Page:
Former Vice President Dick Cheney blasted a new Senate report on the CIA’s use of torture after 9/11 as “full of crap.” Cheney criticized the report as being politically motivated and an affront to the CIA in an interview with Fox News on Wednesday, his first televised remarks on the subject since the report’s release earlier this week.
"I think it is a terrible report," Cheney said.“It’s a classic example of what you see too often in Washington, where a group of politicians get together and sort of throw the professionals under the bus.” The Senate Democrats responsible for drafting the report did not interview key subjects and thus the lengthy document was “deeply flawed,” Cheney argued. “We did exactly what needed to be done in order to catch those who were guilty on 9/11 and prevent a further attack,” he said. “We were successful on both parts.”
The lengthy report by the Senate Intelligence Committee detailed the CIA’s brutal interrogation tactics, which included physical abuse, sleep deprivation, waterboarding and rectal feeding. It also showed that the agency deliberately misled the White House and Congress about its interrogation methods, which were largely ineffective in yielding actionable intelligence.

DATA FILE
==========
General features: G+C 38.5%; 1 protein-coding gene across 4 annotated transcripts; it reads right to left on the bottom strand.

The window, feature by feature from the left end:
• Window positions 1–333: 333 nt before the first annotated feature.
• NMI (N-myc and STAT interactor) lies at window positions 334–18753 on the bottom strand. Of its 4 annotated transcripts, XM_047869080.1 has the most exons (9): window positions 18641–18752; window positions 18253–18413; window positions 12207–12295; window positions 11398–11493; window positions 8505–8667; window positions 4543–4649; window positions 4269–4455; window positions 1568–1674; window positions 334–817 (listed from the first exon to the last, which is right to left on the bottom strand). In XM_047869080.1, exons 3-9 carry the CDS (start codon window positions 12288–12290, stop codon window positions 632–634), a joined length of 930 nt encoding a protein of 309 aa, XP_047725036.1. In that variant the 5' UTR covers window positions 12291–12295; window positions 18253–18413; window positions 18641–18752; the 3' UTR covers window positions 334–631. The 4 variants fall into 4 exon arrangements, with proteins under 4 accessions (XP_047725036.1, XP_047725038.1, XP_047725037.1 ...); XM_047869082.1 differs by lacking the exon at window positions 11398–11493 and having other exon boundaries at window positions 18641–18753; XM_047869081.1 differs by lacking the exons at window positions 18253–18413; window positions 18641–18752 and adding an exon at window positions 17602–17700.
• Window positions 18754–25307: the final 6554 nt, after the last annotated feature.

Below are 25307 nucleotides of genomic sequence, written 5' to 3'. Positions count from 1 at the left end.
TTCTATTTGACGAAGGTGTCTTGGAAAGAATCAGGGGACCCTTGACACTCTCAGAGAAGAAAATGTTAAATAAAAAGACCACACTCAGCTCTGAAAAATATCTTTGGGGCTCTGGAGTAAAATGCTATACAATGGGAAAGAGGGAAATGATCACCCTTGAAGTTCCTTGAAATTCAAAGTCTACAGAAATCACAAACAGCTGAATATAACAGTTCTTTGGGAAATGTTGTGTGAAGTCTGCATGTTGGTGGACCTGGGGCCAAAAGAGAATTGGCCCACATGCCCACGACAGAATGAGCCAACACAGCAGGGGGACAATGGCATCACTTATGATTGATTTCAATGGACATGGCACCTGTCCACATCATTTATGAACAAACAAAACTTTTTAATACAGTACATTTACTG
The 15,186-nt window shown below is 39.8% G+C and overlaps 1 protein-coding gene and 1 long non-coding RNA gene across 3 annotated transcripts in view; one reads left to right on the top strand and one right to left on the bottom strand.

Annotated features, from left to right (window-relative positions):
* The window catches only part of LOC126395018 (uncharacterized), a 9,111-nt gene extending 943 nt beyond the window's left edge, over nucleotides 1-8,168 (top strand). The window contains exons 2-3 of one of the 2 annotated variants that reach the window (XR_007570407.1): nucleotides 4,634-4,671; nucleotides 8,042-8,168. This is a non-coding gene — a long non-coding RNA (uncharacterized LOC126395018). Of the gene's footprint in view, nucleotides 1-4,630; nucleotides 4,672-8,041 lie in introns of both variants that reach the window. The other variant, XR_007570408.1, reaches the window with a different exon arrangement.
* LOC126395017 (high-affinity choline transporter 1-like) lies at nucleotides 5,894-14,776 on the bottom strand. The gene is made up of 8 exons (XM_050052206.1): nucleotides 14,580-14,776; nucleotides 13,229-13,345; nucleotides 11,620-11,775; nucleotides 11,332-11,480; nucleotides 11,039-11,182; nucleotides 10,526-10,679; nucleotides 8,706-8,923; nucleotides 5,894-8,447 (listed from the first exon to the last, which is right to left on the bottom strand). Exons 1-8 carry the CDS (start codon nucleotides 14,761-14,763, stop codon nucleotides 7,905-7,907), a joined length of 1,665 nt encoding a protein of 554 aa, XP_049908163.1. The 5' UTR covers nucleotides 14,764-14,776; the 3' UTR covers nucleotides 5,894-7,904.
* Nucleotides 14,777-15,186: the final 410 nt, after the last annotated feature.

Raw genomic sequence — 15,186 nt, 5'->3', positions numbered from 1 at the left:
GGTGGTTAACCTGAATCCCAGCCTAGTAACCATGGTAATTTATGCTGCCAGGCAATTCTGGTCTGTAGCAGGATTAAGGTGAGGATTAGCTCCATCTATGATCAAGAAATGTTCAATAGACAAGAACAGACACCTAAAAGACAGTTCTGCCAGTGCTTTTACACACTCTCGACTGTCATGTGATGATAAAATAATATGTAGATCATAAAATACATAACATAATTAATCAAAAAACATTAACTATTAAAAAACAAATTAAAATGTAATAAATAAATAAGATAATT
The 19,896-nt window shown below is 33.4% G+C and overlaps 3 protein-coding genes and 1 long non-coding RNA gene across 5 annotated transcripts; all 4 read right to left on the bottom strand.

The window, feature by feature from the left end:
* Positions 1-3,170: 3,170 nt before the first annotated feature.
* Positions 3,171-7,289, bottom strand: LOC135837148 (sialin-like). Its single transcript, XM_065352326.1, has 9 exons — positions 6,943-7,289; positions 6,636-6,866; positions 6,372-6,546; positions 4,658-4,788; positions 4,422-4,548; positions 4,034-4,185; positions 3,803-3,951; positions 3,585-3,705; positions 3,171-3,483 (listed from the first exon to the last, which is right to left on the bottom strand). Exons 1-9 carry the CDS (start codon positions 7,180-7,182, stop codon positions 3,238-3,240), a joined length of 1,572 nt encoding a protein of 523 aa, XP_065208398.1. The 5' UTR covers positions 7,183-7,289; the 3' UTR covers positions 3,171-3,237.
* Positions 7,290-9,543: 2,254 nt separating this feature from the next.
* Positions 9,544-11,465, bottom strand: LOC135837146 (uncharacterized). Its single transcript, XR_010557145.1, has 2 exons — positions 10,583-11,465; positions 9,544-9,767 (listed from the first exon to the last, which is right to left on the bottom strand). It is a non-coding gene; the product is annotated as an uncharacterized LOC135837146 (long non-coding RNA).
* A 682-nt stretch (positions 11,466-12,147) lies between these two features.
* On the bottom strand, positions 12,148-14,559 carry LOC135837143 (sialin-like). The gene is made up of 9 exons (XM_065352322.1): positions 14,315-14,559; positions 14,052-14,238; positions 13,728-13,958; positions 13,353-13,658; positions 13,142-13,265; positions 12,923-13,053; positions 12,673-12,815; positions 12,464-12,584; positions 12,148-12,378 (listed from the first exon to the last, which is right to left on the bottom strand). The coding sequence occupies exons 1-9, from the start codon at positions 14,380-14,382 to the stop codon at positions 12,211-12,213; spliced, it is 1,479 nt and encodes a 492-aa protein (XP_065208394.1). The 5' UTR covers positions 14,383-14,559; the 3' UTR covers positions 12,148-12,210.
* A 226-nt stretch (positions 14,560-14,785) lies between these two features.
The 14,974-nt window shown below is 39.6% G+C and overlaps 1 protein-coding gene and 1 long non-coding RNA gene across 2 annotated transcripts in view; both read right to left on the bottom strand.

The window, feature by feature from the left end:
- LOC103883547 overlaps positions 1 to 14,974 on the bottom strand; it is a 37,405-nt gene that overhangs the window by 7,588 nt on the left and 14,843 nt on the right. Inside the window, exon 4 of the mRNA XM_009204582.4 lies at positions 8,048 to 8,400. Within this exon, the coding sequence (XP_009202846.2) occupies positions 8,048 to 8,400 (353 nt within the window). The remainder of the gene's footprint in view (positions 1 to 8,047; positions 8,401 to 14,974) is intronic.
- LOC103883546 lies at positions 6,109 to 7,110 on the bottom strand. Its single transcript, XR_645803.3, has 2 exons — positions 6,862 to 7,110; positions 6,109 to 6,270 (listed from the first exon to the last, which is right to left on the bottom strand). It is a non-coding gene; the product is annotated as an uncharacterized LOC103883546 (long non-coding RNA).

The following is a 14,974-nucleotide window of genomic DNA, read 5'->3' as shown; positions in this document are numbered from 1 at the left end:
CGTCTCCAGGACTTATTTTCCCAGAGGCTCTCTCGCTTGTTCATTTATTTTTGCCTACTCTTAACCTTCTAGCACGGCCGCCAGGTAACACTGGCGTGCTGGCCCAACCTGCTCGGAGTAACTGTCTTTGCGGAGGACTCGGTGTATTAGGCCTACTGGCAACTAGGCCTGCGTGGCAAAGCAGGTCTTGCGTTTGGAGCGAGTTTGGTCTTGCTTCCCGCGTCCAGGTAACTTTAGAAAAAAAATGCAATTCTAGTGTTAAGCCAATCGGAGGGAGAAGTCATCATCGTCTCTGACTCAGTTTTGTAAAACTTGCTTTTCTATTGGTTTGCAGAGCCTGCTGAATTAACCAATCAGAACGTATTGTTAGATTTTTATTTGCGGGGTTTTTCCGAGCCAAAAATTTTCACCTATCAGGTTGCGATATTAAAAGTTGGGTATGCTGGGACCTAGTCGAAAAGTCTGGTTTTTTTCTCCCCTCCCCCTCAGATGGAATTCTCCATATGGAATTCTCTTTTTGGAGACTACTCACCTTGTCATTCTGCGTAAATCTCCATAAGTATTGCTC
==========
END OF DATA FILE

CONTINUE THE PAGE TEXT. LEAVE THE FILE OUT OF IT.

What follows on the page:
Cheney rebutted the claim that former President George W. Bush had not been aware of the agency’s interrogation program. “He was in fact an integral part of the program. He had to approve it before we moved forward with it,“ he said. “He knew everything he needed to know and wanted to know about the program."
The former vice president had also defended the Bush administration and the CIA prior to the report’s release on Tuesday. The idea that the CIA was a “rogue operation” was “a bunch of hooey,” he said, according to the New York Times. “The program was authorized. The agency did not want to proceed without authorization, and it was also reviewed legally by the Justice Department before they undertook the program.”
Cheney conceded that he had only read summaries of the report and not the full classified document, which is reportedly more than 6,000 pages in length.